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- "Prohibited Items For Travelers". Transportation Security Administration. Archived from the original on February 25, 2009. Retrieved 19 February 2009.
- "49 dead in fiery Kentucky crash; Pilot took off from the wrong runway 2 Canadians killed, co-pilot survives". Toronto Star. 2006-08-28. Retrieved 2009-10-10.
- "Sacramento California Temple". LDS Church News. Retrieved December 21, 2016.
- "Snow Arrives in Buffalo". The Associated Press. 2006-10-12. Retrieved 2009-10-11.
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- "MESSENGER Swings By Venus on its Way to Mercury". Planetory. 2006-10-24. Archived from the original on 2009-08-03. Retrieved 2009-10-11.
- Morris, Chris (15 November 2006). "Nintendo Wii offers a new way to play video games - Nov. 15, 2006". CNN Money. Retrieved 3 September 2016.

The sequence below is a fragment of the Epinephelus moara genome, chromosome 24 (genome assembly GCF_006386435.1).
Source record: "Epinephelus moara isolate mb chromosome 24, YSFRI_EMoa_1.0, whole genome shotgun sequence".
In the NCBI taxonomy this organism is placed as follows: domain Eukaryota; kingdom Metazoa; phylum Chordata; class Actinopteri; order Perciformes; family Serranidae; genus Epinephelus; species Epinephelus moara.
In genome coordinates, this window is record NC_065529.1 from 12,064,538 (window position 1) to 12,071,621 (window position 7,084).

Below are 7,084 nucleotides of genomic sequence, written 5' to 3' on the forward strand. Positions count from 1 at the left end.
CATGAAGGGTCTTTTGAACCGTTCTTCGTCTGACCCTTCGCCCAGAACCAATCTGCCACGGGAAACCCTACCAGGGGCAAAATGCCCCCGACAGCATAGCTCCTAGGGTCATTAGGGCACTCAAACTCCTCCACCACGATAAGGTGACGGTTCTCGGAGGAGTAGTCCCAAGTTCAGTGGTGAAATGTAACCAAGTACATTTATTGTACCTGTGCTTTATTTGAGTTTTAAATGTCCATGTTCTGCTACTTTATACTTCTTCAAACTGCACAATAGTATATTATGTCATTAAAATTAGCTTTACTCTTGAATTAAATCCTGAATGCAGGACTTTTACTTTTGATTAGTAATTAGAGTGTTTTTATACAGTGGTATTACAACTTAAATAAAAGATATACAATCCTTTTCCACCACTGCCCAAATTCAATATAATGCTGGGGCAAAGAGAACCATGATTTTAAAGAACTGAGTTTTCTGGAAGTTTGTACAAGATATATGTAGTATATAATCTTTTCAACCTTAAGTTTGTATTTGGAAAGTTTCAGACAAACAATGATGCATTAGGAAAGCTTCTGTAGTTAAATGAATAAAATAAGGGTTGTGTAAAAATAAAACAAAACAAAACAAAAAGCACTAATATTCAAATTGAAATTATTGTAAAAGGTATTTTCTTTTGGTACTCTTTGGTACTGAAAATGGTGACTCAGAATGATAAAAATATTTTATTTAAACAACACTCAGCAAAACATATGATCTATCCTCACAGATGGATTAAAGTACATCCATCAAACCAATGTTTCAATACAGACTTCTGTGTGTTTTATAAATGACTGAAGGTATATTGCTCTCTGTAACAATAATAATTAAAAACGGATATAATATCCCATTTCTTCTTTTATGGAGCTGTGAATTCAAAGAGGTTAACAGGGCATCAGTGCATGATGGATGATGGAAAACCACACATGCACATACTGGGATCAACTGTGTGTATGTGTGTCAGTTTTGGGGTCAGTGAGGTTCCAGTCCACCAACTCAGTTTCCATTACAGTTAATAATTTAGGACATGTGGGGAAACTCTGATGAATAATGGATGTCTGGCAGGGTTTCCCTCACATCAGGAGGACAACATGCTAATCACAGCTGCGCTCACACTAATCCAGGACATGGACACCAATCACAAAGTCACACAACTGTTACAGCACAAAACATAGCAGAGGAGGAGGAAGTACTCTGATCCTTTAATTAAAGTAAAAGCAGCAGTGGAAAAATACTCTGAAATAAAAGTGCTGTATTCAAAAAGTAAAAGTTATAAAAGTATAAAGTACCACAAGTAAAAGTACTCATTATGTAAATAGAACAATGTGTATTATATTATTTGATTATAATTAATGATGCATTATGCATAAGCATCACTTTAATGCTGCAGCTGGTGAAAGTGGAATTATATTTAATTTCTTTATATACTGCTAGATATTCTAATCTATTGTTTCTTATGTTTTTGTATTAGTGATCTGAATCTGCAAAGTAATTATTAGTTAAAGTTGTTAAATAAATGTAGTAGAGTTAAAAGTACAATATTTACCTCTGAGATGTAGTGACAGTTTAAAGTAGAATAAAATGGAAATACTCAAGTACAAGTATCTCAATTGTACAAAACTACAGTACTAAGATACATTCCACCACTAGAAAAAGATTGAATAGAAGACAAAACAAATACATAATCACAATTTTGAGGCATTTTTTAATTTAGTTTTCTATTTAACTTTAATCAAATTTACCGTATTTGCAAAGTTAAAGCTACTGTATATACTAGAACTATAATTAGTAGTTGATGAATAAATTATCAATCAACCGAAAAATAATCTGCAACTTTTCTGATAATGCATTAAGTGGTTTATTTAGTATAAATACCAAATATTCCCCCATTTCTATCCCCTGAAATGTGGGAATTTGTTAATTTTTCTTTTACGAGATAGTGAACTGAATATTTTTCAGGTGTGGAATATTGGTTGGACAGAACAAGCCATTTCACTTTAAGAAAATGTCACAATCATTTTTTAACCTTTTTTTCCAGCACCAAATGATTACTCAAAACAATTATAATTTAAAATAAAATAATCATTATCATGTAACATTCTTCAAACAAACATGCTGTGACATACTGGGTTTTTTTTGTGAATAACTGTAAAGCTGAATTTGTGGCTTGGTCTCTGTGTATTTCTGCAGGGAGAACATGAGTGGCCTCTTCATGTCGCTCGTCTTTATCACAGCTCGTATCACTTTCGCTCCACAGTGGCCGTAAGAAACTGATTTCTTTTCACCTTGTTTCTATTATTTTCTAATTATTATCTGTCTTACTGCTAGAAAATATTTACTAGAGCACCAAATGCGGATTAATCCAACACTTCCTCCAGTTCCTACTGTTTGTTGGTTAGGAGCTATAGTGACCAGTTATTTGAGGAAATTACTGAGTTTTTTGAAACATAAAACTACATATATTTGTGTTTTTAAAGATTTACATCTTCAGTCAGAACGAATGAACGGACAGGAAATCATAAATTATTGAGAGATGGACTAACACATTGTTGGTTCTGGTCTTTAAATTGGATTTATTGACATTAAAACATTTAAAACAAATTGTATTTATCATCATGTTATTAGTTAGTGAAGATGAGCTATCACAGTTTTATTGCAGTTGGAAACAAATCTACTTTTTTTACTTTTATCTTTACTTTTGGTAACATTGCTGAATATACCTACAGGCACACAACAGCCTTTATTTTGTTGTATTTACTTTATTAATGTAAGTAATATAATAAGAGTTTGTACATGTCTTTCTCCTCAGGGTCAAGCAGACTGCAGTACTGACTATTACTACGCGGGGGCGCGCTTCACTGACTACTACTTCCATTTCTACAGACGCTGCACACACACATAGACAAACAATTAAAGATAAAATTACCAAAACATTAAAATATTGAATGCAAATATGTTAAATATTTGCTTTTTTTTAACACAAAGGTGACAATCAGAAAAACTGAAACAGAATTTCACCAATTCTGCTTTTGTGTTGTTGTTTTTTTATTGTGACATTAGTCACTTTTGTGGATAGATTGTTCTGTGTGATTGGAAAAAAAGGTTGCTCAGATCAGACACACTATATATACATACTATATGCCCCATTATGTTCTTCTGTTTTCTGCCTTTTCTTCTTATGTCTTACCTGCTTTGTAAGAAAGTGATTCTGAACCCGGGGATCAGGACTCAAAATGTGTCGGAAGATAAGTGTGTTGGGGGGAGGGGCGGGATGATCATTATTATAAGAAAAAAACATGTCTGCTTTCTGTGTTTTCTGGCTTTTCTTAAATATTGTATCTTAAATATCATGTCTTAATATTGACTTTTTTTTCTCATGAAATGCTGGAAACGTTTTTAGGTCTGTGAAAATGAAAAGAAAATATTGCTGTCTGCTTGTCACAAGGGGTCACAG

- Mark Ferenchik; James Nash (2006-12-07). "Smoking ban in effect, but penalties in limbo". The Columbus Dispatch. Retrieved 2009-10-12.
- Bremner, Faith (September 5, 2007). "Sen. Johnson welcomed back to work". USA Today. Retrieved 12 September 2010.
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- McLean, Demian (2006-12-22). "Shuttle Discovery Touches Down Safely at Kennedy Space Center". Bloomberg. Retrieved 2009-10-13.
- "More than 1.2 million foreclosure filings reported in 2006". RealtyTrac. 2007-01-25. Archived from the original on 2010-09-07. Retrieved 12 September 2010.
- Dunning, Jennifer (February 18, 2006). "Barry Martin, Dancer and Choreographer, Dies at 44". The New York Times. Archived from the original on 24 April 2009. Retrieved 2009-03-28.
- Media related to 2006 in the United States at Wikimedia Commons